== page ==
FCA Takes Official Plan Fight To Queen’s Park

This is a release from the Federation of Citizens Associations of Ottawa:

Hon. Paul Calandra, M.P.P. 

Minister of Municipal Affairs & Housing 

17th Floor, 777 Bay Str. 

Toronto ON, M7A 2J3 


Dear Minister: 

Bill 150 – Planning Statute Law Amendment Act (2023) 

and City of Ottawa Request for Modifications to its Official Plan 

On behalf of the Federation of Citizens Associations (FCA – representing 73 community  groups in Ottawa) we are writing to you to oppose the City of Ottawa’s request to modify  the City’s Official Plan with regard to height limits in minor corridors. 

Last year Ottawa City Council took enormous pains to engage the public in  developing Ottawa’s Official Plan – the document that is to guide Ottawa’s growth for the  next 25 years. The issues were significant – should Ottawa intensify to meet housing  demand, or expand outwards. The FCA and its members were encouraged to participate  and did participate in the development of the City’s Official Plan. City Council, after  much public input and debate, adopted a hybrid approach in finalizing its Official Plan – supporting intensification established neighbourhoods (example: raising height limits in  minor corridors to 4 storeys) and designating new land outside the urban boundary for  development. 

There was much consternation, however, when, last November, your predecessor Minister of Municipal Affairs & Housing Stephen Clark unilaterally modified the City of  Ottawa’s Official Plan by adding additional lands for urban expansion, as well as raising  height limits from 4 to 9 storeys in minor corridors to allow for more intensification.  Other municipalities experienced similar modifications by the then Minister. 

Following the provincial Auditor-General’s report showing undue developer influence  guided modifications to the City of Ottawa’s Official Plan and official plans for other  municipalities, Minister Clark resigned and you, Minister Callandra, brought in  legislation (Bill 150 – Planning Statute Law Amendment Act (2023)) to walk back these  imposed modifications to official plans, including Ottawa’s. We (the FCA) supported this  move.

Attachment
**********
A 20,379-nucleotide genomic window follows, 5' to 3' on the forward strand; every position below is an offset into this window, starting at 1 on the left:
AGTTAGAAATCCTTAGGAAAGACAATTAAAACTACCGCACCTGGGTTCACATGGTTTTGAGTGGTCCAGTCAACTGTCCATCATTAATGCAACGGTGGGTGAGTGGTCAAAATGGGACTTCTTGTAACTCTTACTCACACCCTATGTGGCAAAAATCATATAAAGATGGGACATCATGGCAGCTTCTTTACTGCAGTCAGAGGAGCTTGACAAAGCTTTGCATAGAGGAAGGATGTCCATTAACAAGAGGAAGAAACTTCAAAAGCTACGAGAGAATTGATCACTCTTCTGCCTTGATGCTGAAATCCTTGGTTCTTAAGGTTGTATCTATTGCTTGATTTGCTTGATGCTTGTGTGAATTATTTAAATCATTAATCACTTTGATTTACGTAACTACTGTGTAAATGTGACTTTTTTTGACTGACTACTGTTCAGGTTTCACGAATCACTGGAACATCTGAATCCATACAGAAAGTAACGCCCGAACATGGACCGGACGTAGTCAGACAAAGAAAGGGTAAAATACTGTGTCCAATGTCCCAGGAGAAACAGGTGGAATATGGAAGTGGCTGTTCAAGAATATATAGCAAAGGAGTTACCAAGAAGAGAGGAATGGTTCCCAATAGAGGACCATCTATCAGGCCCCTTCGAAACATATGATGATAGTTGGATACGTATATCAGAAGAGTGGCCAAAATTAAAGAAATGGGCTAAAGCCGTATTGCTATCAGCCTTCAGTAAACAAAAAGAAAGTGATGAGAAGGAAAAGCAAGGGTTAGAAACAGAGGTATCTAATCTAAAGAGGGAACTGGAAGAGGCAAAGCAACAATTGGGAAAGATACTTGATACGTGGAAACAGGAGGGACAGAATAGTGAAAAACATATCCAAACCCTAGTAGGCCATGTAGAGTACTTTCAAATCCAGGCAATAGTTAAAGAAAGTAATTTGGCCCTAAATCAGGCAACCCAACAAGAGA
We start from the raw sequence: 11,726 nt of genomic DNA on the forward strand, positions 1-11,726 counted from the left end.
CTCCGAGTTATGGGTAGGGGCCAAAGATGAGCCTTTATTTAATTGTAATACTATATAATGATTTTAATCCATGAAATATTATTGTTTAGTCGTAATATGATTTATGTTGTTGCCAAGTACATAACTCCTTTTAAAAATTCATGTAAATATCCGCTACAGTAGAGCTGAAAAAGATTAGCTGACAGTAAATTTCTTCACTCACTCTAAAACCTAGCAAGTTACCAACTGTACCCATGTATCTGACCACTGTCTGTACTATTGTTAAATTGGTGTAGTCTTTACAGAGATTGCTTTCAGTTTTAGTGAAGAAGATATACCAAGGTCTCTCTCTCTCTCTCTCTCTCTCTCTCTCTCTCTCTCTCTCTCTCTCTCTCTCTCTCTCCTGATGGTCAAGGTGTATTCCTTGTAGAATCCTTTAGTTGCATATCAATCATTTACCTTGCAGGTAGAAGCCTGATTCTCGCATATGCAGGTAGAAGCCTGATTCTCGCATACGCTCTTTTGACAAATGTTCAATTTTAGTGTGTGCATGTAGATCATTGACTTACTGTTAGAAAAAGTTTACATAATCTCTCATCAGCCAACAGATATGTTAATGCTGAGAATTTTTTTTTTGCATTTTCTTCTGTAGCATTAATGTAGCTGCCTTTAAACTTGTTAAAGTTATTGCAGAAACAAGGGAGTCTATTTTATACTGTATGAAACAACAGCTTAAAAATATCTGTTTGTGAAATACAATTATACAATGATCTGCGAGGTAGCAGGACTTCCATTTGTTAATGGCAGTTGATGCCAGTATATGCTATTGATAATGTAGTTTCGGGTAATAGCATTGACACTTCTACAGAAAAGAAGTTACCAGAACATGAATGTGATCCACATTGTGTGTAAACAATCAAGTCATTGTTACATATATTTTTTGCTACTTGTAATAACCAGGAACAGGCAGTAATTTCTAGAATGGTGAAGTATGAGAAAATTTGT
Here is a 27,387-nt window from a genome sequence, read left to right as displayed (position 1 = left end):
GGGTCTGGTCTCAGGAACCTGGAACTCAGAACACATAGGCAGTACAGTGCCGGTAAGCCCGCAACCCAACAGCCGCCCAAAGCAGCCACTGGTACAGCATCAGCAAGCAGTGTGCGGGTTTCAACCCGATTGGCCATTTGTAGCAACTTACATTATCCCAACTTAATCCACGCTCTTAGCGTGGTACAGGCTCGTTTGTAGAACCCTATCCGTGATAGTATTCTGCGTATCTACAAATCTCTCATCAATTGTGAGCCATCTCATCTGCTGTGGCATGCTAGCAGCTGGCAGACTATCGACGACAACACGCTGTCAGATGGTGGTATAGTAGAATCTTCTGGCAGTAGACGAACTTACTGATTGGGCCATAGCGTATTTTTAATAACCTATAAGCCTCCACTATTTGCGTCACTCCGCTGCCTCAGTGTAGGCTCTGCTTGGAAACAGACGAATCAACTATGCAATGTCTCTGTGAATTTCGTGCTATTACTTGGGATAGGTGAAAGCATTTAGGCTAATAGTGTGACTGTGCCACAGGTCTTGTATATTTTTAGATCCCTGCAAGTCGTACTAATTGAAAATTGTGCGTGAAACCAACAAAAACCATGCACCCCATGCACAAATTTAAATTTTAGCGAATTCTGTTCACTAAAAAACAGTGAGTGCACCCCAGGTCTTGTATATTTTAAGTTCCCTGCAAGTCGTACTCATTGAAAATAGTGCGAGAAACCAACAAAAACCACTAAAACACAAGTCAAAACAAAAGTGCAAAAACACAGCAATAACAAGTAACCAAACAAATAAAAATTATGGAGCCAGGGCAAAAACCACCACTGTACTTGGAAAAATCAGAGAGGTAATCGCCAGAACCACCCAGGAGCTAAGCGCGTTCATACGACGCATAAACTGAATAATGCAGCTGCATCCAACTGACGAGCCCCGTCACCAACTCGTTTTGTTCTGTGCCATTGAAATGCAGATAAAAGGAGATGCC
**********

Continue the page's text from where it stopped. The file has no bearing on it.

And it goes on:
However, at its November 22, 2023 meeting Ottawa City Council walked-on and  approved a motion at its meeting asking you as Minister of Municipal Affairs & Housing  to re-instate the higher height limits of up to 9 storeys that Minister Clark imposed over  the 4 storey height limit that Council had originally approved last year, without any  attempt at public consultation on this higher height limit! 

The FCA had participated in the City’s Official Plan process in good faith. When we saw  this walk-on motion regarding higher height limits in minor corridors we wrote to City  Council immediately asking that the motion be referred to the City’s Planning & Housing  Committee for public input. The issue of height limits and intensification in established  neighbourhoods is a major issue to residents and this motion was a significant departure  from what Council agreed to last year. Unfortunately our request was ignored. 

We ask that you reject Ottawa City Council’s request to now increase the height limits in  minor corridors in its Official Plan from the currently approved 4 storeys, for two  reasons: 

1. Council’s request does not follow the procedures outlined in the Planning Act  regarding the initiation and disposition of amendments to Official Plans, in  particular the requirement to give notice of such an amendment and to provide  opportunity for the public to comment prior to a decision being made on such an  amendment. In this case there was no notice and no opportunity for the public to  comment on this unexpected initiative at a Council and/or Council committee  meeting. 

2. The issue of the appropriate level of intensification for the City of Ottawa was  well debated in the months leading up to the final approval of the City’s Official  Plan in 2022. The FCA supported placing more onus in the Official Plan on  intensification to reach the City’s population and housing targets rather than on  urban sprawl. We supported proposals for intensification along major rapid transit  corridors and along major arterials. However, for minor corridors in established  neighbourhoods we supported setting an upper limit of 4 storeys for appropriate  intensification here. This is what City Council approved last year in its Official  Plan. 

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Due process is an important principle in evidence-based decision-making. Thank you for  your attention to our request. 

Yours truly, 

Robert Brinker 


Federation of Citizens Associations


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1 Response

  1. Dan Stankovic says:

    I wonder, if Council is so supportive of intensification and mixed-use developments along corridors and around transit stations, why then were they eager to provide a $1.3 mil property tax subsidy for a typical suburban single-storey, car-oriented commercial strip mall within easy access to the new Trim LRT station not just 2 months ago?

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